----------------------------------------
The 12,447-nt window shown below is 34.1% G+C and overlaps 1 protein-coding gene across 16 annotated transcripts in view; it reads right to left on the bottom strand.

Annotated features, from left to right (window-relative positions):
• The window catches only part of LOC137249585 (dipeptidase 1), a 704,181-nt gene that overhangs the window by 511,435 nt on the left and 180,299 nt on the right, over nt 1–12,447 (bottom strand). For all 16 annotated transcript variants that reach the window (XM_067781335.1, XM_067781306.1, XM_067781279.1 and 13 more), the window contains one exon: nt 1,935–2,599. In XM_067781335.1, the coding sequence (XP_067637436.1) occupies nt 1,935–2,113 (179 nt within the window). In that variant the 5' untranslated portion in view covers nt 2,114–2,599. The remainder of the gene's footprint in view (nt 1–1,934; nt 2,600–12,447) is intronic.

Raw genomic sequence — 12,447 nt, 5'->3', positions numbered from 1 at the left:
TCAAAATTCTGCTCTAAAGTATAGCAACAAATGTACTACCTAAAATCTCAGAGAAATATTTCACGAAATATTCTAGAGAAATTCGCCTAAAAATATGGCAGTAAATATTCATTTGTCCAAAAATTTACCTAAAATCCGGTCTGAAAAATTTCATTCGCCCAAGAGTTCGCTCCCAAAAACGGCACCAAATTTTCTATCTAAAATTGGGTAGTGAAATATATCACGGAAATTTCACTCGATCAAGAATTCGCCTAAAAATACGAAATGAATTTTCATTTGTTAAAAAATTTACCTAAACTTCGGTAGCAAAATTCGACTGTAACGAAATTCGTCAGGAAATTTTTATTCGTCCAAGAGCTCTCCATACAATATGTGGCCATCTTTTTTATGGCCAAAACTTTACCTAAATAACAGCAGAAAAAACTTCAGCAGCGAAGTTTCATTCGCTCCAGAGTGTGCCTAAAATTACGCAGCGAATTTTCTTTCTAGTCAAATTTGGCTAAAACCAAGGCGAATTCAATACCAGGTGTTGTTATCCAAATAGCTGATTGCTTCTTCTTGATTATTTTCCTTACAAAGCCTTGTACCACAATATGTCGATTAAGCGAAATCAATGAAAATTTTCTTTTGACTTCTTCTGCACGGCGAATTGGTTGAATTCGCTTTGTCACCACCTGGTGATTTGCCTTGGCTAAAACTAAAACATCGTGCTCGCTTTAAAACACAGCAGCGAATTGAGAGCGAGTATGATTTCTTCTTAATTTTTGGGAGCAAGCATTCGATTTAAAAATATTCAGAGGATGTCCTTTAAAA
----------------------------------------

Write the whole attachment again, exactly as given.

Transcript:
The 12,447-nt window shown below is 34.1% G+C and overlaps 1 protein-coding gene across 16 annotated transcripts in view; it reads right to left on the bottom strand.

Annotated features, from left to right (window-relative positions):
• The window catches only part of LOC137249585 (dipeptidase 1), a 704,181-nt gene that overhangs the window by 511,435 nt on the left and 180,299 nt on the right, over nt 1–12,447 (bottom strand). For all 16 annotated transcript variants that reach the window (XM_067781335.1, XM_067781306.1, XM_067781279.1 and 13 more), the window contains one exon: nt 1,935–2,599. In XM_067781335.1, the coding sequence (XP_067637436.1) occupies nt 1,935–2,113 (179 nt within the window). In that variant the 5' untranslated portion in view covers nt 2,114–2,599. The remainder of the gene's footprint in view (nt 1–1,934; nt 2,600–12,447) is intronic.

Raw genomic sequence — 12,447 nt, 5'->3', positions numbered from 1 at the left:
TCAAAATTCTGCTCTAAAGTATAGCAACAAATGTACTACCTAAAATCTCAGAGAAATATTTCACGAAATATTCTAGAGAAATTCGCCTAAAAATATGGCAGTAAATATTCATTTGTCCAAAAATTTACCTAAAATCCGGTCTGAAAAATTTCATTCGCCCAAGAGTTCGCTCCCAAAAACGGCACCAAATTTTCTATCTAAAATTGGGTAGTGAAATATATCACGGAAATTTCACTCGATCAAGAATTCGCCTAAAAATACGAAATGAATTTTCATTTGTTAAAAAATTTACCTAAACTTCGGTAGCAAAATTCGACTGTAACGAAATTCGTCAGGAAATTTTTATTCGTCCAAGAGCTCTCCATACAATATGTGGCCATCTTTTTTATGGCCAAAACTTTACCTAAATAACAGCAGAAAAAACTTCAGCAGCGAAGTTTCATTCGCTCCAGAGTGTGCCTAAAATTACGCAGCGAATTTTCTTTCTAGTCAAATTTGGCTAAAACCAAGGCGAATTCAATACCAGGTGTTGTTATCCAAATAGCTGATTGCTTCTTCTTGATTATTTTCCTTACAAAGCCTTGTACCACAATATGTCGATTAAGCGAAATCAATGAAAATTTTCTTTTGACTTCTTCTGCACGGCGAATTGGTTGAATTCGCTTTGTCACCACCTGGTGATTTGCCTTGGCTAAAACTAAAACATCGTGCTCGCTTTAAAACACAGCAGCGAATTGAGAGCGAGTATGATTTCTTCTTAATTTTTGGGAGCAAGCATTCGATTTAAAAATATTCAGAGGATGTCCTTTAAAA